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of the example, Tutsi Rwansuchas,for powers, by nonindigenous thecolonial subFinally, wereindigenous. ethnicities subject In da andBurundi. contrast, in the function, either stateor the a ject racesusuallyperformedmiddleman and economically privilege by was marked petty position and market, their legally. treatment preferential recallsanother ethnicities racesandsubject subject between The distinction by context MalcolmX. Thisis thedistinction in distinction drawn a different and in the between "FieldNegro"andthe"HouseNegro," former thefield the and privilege by too in This thelatter themansion. distinction was marked petty effects. had and, treatment as a consequence, itsownideological preferential the was the As MalcolmX putit,when master sick, HouseNegrowouldmim"Wetired." was ic themaster-"We sick"-and whenthemaster tired, races both master included "nonnative" Precisely becausethelegalcategory as "nonnative" a legalidentity to andsubject races,itis important distinguish spokeof the To identity. myknowledge, law never from "settler" a political as by a libelhurled nawas "Settler" rather political only settlers, ofnonnatives. distinguished of races.The notion "settler" races,notsubject tivesat master state, by Itwas undergirded a conquest from conquerors immigrants. anidentity wouldsplinter nationalism In anticolonial a colonialstate.8 thecourseoftime, would Radical nationalism tendencies. even contradictory intotwo distinct, would nationalism whereasconservative settlers withconquerors, identify the wouldbelong 1959 In latter category them all identify with immigrants.this in in Revolution Rwandaandthe1963Revolution Zanzibar. how in is My mainconcern thisarticle thefollowing: does thisinstitutional distinctions between racesandethnicities, enforced with inheritance, itslegally ethracesand subject and subject law, civillaw andcustomary rights custom, colonialism? nicities, outafter play
POSTCOLONIAL DILEMMAS

the arisesfrom growing The dilemmas. first I willspeakofthree postcolonial test under postthe to for tendency indigeneity becomethelitmus forrights the arisesfrom The seconddilemma the as colonialstate, under colonialstate. into and indigeneity a test we fact that havebuilt uponthisfoundation turned state.The third underthe postcolonial forjustice,and thusforentitlement constructed a to the arisesfrom growing tendency identifycolonially dilemma tradition. Africa's authentic law of regime customary with and Indigeneity Rights continued be reto and indigeneity rights To understand thelinkbetween why of on we after produced colonialism, needtofocus thecharacter conservativesharedwithits radical nationalism Mainstream mainstream-nationalism. In to civicrights. contrast militant to effort de-racialize a common counterpart howthe sphere, to nationalists weredetermined de-ethnicize customary who as the nationalists pledgedto reproduce customary theauever,mainstream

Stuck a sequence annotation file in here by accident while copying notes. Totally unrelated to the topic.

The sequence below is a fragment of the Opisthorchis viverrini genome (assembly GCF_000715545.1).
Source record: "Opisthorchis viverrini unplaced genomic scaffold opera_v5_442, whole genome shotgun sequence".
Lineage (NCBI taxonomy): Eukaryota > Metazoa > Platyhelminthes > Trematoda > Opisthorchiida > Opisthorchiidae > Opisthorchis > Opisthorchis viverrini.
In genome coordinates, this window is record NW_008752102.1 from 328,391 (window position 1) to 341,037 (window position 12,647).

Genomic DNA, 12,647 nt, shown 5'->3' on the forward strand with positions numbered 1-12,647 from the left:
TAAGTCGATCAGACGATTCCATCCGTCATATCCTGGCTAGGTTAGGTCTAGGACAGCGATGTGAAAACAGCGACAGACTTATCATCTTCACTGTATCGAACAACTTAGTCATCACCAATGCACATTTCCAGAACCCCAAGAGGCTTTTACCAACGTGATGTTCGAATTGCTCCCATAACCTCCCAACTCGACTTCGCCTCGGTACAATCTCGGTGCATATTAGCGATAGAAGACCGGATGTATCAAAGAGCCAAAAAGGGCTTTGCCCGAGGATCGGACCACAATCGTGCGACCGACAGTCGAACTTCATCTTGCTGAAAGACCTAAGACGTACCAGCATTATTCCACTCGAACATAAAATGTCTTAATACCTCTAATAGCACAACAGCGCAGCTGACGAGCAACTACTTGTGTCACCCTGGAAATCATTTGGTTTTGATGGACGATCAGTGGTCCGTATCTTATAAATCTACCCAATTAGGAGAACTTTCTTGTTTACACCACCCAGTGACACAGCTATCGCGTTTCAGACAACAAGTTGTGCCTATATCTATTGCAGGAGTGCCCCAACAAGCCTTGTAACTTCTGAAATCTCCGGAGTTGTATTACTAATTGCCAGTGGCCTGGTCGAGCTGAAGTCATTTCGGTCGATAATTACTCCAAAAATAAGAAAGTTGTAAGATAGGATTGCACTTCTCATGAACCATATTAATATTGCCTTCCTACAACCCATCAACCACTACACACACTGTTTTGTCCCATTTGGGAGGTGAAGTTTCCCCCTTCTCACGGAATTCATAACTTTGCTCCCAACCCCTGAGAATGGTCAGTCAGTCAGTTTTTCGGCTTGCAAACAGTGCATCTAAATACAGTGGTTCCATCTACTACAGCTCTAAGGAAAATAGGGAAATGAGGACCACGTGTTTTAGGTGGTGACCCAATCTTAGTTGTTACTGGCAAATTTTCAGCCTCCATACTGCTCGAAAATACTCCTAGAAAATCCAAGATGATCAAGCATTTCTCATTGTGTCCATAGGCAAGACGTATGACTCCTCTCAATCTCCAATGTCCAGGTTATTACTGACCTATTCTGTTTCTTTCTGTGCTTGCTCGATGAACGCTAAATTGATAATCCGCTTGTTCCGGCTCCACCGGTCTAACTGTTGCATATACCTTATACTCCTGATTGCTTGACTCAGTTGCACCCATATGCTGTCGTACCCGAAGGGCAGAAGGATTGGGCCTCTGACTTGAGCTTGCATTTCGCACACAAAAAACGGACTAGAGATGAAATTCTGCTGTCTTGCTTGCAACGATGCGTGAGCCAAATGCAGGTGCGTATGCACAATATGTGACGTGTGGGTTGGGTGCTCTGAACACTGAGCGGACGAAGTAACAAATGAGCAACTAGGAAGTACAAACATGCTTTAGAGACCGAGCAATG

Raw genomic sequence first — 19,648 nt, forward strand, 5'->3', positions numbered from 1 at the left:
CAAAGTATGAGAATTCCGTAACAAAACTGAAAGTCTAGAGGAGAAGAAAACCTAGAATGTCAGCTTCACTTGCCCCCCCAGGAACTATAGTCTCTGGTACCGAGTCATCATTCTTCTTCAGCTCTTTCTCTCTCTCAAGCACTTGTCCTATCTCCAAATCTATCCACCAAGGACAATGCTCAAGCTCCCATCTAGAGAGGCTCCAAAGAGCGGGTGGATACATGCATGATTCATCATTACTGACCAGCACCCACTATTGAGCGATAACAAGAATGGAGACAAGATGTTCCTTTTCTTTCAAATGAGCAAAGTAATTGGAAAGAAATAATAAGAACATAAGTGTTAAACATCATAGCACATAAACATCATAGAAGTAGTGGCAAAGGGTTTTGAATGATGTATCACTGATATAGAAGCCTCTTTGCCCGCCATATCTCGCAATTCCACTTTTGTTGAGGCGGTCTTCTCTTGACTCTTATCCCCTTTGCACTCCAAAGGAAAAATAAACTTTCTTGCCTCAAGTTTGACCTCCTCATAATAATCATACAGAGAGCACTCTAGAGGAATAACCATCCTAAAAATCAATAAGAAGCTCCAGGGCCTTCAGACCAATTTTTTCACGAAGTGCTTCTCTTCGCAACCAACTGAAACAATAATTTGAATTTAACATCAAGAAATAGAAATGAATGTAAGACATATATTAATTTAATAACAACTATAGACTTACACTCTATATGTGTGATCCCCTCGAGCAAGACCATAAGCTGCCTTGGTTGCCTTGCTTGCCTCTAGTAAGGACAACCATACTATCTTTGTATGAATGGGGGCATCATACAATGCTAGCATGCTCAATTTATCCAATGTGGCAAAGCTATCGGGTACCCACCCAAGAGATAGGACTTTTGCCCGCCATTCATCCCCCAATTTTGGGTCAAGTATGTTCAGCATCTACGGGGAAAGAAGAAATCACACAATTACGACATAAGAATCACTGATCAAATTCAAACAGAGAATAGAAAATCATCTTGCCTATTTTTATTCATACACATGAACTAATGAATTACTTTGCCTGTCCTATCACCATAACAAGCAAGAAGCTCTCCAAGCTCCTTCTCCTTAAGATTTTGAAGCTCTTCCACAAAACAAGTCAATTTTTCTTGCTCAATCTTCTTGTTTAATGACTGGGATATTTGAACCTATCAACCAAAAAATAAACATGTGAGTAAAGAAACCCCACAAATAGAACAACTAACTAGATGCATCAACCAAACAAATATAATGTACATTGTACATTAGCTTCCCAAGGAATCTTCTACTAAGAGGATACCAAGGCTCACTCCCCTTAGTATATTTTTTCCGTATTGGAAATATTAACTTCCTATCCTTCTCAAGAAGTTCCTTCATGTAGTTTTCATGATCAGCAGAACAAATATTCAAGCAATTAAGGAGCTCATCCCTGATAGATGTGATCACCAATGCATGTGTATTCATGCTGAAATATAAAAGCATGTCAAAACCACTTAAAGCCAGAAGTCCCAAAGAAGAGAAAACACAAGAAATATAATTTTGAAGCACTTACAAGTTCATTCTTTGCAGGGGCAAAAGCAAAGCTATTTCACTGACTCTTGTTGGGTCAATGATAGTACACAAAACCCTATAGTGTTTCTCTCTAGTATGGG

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repronationalists mainstream of As tradition Africa. a consequence, thentic though, hopedto they Thistime around, ducedtheduallegacyofcolonialism. for In to citizens. addition civilrights over indigenous nonindigenous privilege rights. weregivena bonus:customary those indigenous all citizens, and who of arosethequestion defining was indigenous who In thiscontext as a whole, the the at and was not, both central thelocal levels.Within country and wereindigenous whichoneswere ethnic groups one had to decidewhich own. of authority their to havea right a native would not, onlytheformer for thoseethnito distinguish between authority wouldhave Locally, eachnative wouldbelongto thenative for and callyindigenous thosenot, onlytheformer of right custom. havethe and authority ethnically thus How do youtellwho of person. type indigenous Let us beginwith first the what of not?Givena history migration, and to is indigenous thecountry whois In 1997,a and the line is thedividing between indigenous thenonindigenous? of for a colleagueand I undertook mission theCouncilfortheDevelopment The parin in (CODESRIA) to KivuProvince Congo. Social Research Africa dilemma theKinyarwandaof was thecitizenship ticular focusofthemission weretwo KinyarwandaKivu,there of population Kivu. In North speaking The were and Banyarutshuru Banyamasisi. former considered groups: speaking was The why. answer disarmingWe werenot. wondered the indigenous, latter Belgiancolopredated whosepresence unliketheBanyarutshuru, ly simple: as had the nization, Banyamasisi onlymovedto Congoin thecolonialperiod, labormigrants. in the state wavered itslegaltreatIt is worth that noting whereas Mobutist a of in ment colonialmigrants, 1972evengoingtothepoint passing decree of on as all that recognized citizens thosewhohad beenresident Congolesesoil inclination to to since 1959,thedemocratic opposition Mobutushowedlittle Naas Organized theCongolese the question. repudiate coloniallegacyonthis organizations of hundred society civil a tional Conference,gathering overfour the one passed a opposition and nearly hundred groups, democratic political in then a as an with ancestor living the law in 1991definingCongolese anyone the demarcated Belgiansas thecolonyof Congo.Let us ponder by territory state It the of meaning thisdeclaration. meansthat independent of Congo acdate of of state Congoas itsofficial ofbirth, the cepts establishmentthecolonial inbetween those be considered to the thedateestablishing lineofdemarcation The immigrants. Congo was to digenous thelandandthoseto be considered in of If notandis notan exception. we look at thedefinition citizenship most with some the liveson,albeit we African states, willrealizethat colonialstate the over is in reforms. point that privileging indigenous thenonindigenous, My but the we turned colonialworld upsidedown, we did notchangeit.As a reInworld by t-he sat designed thesettler. sult, native on thetopofthepolitical the for remained test rights. digeneity is level,thelevelof dialectic also playedoutatthemicro The native-settler are neither law Where authority thenative customary norcustomary authority.